On a similar note...
On a similar note...
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What are donor-advised funds?
A donor-advised fund, or DAF, is an account into which you deposit assets for donation to charity over time. You, the donor, get a tax deduction for depositing assets in the fund. A sponsoring organization manages the account; you recommend how to invest and where to donate the assets.
Who qualifies for a donor-advised fund
You don’t have to be wealthy to get into a DAF; some have minimum contributions of $5,000.
You can contribute different kinds of assets to a DAF, such as:
Stocks, bonds and mutual fund shares.
Private company stock.
Tax benefits of donor-advised funds
A tax deduction. You can claim a tax deduction in the year you contribute assets to the DAF rather than in the year the contribution goes to the charity. For example, if you typically donate $100 a month to charity ($1,200 a year), you could essentially prepay for, say, five years’ worth of donations by putting $6,000 in a DAF now. The DAF would use the money to disburse $100 a month to the charity as usual, but you would get a $6,000 tax deduction this year instead of a $1,200 deduction every year for the next five years. Getting a giant deduction in one year could be worth more than a smaller $1,200 deduction every year for the next five years.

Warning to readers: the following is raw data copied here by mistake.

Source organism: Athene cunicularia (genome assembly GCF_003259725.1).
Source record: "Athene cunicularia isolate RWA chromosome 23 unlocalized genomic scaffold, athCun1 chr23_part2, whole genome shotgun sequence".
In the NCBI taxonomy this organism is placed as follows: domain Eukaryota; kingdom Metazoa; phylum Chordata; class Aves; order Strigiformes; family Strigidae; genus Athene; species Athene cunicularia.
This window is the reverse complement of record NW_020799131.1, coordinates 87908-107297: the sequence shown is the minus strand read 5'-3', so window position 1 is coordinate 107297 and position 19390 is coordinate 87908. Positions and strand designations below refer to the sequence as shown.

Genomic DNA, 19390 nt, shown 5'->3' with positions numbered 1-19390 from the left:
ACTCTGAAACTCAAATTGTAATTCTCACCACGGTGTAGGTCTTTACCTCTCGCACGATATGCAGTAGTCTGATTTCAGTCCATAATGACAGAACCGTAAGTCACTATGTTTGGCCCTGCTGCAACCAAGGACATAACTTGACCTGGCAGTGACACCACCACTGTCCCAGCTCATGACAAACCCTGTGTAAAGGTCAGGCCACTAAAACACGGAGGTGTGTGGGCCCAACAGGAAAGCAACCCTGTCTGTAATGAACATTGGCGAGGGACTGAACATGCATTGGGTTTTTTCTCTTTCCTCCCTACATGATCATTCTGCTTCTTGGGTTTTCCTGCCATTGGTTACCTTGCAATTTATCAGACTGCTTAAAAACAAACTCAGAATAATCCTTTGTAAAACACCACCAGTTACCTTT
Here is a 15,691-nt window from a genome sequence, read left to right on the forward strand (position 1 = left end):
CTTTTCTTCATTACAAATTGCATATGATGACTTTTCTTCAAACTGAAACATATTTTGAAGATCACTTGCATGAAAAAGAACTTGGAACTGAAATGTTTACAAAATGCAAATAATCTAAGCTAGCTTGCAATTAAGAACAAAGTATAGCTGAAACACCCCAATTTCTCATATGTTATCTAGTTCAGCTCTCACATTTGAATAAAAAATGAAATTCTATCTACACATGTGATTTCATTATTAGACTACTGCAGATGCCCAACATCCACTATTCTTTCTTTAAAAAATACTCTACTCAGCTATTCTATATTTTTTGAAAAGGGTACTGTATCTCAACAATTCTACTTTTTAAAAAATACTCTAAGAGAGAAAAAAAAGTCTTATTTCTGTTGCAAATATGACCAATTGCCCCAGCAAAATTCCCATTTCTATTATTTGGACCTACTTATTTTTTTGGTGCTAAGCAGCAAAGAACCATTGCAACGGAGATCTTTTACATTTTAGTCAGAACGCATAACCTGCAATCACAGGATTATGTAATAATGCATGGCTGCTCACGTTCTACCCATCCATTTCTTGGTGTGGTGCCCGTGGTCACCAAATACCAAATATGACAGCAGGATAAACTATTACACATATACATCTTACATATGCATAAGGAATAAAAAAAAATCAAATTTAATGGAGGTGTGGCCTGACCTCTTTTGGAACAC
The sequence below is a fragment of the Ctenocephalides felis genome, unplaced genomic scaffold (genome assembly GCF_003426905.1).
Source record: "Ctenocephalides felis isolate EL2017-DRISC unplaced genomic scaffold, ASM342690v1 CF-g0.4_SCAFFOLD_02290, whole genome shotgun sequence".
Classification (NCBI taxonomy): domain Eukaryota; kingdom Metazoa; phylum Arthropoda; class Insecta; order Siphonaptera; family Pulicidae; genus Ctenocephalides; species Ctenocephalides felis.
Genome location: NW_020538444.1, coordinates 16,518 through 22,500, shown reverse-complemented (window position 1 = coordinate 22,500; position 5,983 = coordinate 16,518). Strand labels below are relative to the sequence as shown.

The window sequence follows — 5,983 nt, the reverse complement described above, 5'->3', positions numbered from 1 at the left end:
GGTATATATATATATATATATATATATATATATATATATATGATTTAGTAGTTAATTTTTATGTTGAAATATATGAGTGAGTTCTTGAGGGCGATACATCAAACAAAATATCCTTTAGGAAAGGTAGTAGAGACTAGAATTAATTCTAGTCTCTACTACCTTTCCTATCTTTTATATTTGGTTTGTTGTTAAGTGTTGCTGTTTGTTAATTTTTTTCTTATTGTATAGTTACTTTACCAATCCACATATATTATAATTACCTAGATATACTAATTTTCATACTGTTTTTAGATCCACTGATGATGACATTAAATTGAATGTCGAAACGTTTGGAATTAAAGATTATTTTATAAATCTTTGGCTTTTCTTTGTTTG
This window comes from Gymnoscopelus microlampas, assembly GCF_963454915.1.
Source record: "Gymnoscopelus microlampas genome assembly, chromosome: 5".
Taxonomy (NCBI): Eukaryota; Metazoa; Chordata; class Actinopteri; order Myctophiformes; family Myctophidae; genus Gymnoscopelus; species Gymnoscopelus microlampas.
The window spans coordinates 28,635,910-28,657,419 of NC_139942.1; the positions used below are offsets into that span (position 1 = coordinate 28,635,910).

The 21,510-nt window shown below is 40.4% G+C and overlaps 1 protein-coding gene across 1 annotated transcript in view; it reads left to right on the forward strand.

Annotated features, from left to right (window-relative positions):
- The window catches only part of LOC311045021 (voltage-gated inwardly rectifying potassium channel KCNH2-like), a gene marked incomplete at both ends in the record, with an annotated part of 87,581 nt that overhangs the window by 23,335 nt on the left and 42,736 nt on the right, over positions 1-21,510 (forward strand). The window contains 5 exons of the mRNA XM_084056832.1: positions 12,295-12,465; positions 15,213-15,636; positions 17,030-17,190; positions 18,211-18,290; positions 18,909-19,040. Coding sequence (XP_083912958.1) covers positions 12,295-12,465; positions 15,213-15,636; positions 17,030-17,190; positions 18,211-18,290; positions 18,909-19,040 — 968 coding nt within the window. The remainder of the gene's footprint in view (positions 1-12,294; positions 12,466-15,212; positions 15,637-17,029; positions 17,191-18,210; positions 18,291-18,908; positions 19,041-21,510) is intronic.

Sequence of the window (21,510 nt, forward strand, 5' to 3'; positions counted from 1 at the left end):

Helps avoid capital gains tax. You won’t pay capital gains tax on assets that you put in a donor-advised fund, and if you donate assets that are worth more than what you paid for them, you typically can deduct the current market value of the asset rather than what you originally paid for the asset.
Possibly lower estate tax. Few people have to pay estate taxes, but if you’re one of those few, putting money in a DAF can reduce the size of your taxable estate.
How to invest in a DAF
Here's how to do it.
1. Find a donor-advised fund. There are many different kinds of sponsoring organizations. Commercial donor-advised funds, for example, are run by nonprofit arms of national financial-services firms. We highlight three of them in the table below.
2. Contribute cash or other assets to the donor-advised fund. You can put in cash, stocks or other investments, such as cryptocurrency or even your ownership in a private business. Note: Contributions are irrevocable, meaning that once you contribute the assets, you can’t get them out again.
3. Claim your tax deduction. You’ll need to itemize your taxes to get the tax break. That means filling out Schedule A when you do your taxes and making sure that your itemized deductions exceed the standard deduction to get the most bang for your donated bucks. (Learn more about deciding whether it's worth it to itemize on your taxes this year.)
4. Help your donation grow. The assets in a DAF can be invested until they’re ready to be donated to the charity. Although the sponsoring organization controls the money in the DAF and the investment options you choose from, you get to recommend which investments to use.
5. Give it away. That’s the goal of the entire process. You can support pretty much any IRS-qualified public charity. Typically, the entity that sponsors the DAF is responsible for checking out charities to ensure that the money goes to a legit one.